The other voice incants, “Everything matters!” We are here, now, wrapped in the real experience of our joy and suffering, enmeshed in a web of relations with all life on earth. Everything that we do has consequences that will be experienced by our fellow beings. There is profound purpose to be pursued in the improvement of life for ourselves and others. A melody of unity and goodwill.

Different though they seem, each voice tempers the other and blends in a bittersweet, harmonized hymn: a song of Cosmic Perspective.


A new detailed study available Monday morning on Every Day Original


Oil on Panel, 8 x 6 inches

Thursday, July 1, 2021

The Second Kind of Loneliness


A recent private commission to illustrate a short sci-fi story by George R R Martin. The Second Kind of Loneliness is the diary of a lone astronaut stationed at the edge of the solar system to operate a machine that can open a wormhole, the null-space vortex, which facilitates interstellar travel. As he awaits the date of his planned return to Earth, the astronaut writes of the love he left behind there, the beauty and solitude of space ,and his fascination with the vortex.


Oil, 24 x 24 inches


Detail
Detail
 

Friday, June 18, 2021

Stardust VII, Study


New detailed study available Sunday morning on EveryDayOriginal.com

"The nitrogen in our DNA, the calcium in our teeth, the iron in our blood, the carbon in our apple pies were made in the interiors of collapsing stars. We are made of starstuff."

This quote from Carl Sagan represents one of the most poetic truths of our scientific reality. That heavy elements that we are made of weren't created at the beginning of time. Only hydrogen and helium came out of the Big Bang. The rest of the elements were created in the nuclear furnaces of earlier generations of stars that have since exploded and spread their material across the universe. We are literally made of stardust.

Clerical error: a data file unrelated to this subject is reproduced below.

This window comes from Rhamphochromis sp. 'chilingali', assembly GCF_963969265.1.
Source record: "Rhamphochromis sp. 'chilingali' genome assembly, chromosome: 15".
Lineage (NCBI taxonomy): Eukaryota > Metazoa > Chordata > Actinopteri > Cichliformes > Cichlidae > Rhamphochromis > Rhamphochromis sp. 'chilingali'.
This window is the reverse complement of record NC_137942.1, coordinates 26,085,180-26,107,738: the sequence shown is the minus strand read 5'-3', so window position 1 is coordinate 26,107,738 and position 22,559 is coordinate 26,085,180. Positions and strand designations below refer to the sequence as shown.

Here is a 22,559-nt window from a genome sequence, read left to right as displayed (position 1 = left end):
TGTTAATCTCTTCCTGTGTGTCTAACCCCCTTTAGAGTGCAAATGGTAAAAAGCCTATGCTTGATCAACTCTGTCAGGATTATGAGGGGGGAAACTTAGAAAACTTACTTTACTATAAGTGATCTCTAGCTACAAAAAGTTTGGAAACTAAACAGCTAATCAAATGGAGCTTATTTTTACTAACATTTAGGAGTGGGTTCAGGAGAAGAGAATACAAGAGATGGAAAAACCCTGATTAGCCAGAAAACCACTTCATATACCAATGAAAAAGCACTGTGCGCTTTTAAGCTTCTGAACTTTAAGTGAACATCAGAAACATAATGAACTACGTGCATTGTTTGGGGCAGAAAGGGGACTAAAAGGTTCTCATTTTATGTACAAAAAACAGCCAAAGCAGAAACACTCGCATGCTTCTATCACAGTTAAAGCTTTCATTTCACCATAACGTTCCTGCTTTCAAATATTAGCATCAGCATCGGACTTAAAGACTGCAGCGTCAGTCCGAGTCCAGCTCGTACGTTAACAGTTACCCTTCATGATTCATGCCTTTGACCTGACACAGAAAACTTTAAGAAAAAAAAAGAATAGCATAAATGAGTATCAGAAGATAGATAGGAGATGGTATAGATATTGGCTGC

Detailed Study
Oil on Panel
8 x 6 inches

Detail

Friday, June 4, 2021

Painting A Galaxy Within

A time-lapse that I've slowed down in a few places so you can see some of the marks go down, and see that they don't always go down the way I want them to on the first try.

This has been available on my Patreon for a while but I'm releasing it to the wild and adding a new video there: Painting the Face of Inertia.



 

A Galaxy Within

We are each a little galaxy of our own. It's a mind-bending exercise trying to comprehend the 100 billion stars found in a typical galaxy. Yet, each of us has roughly the same number of neurons in our own brain, performing a symphony of consciousness. Similar too, is the number of atoms that write out our DNA code. We are a staggeringly complex and unique collection of natural components, come together for a short, precious moment. 

Large numbers are difficult to fathom, but to be disappointed in the realization that we are "just" collections of atoms moving in accordance with the laws of physics, is to misunderstand the depth of this astonishing complexity, and the billions of years it took to evolve.

"We are the miracle, we human beings. Not a break-the-laws-of-physics kind of miracle; a miracle in that it is wondrous and amazing how such complex, aware, creative, caring creatures could have arisen in perfect accordance with those laws [of nature] … Our emergence has brought meaning and mattering into the world ... It bequeaths to us the responsibility and opportunity to make life into what we would have it be." 
-Sean Carroll, The Big Picture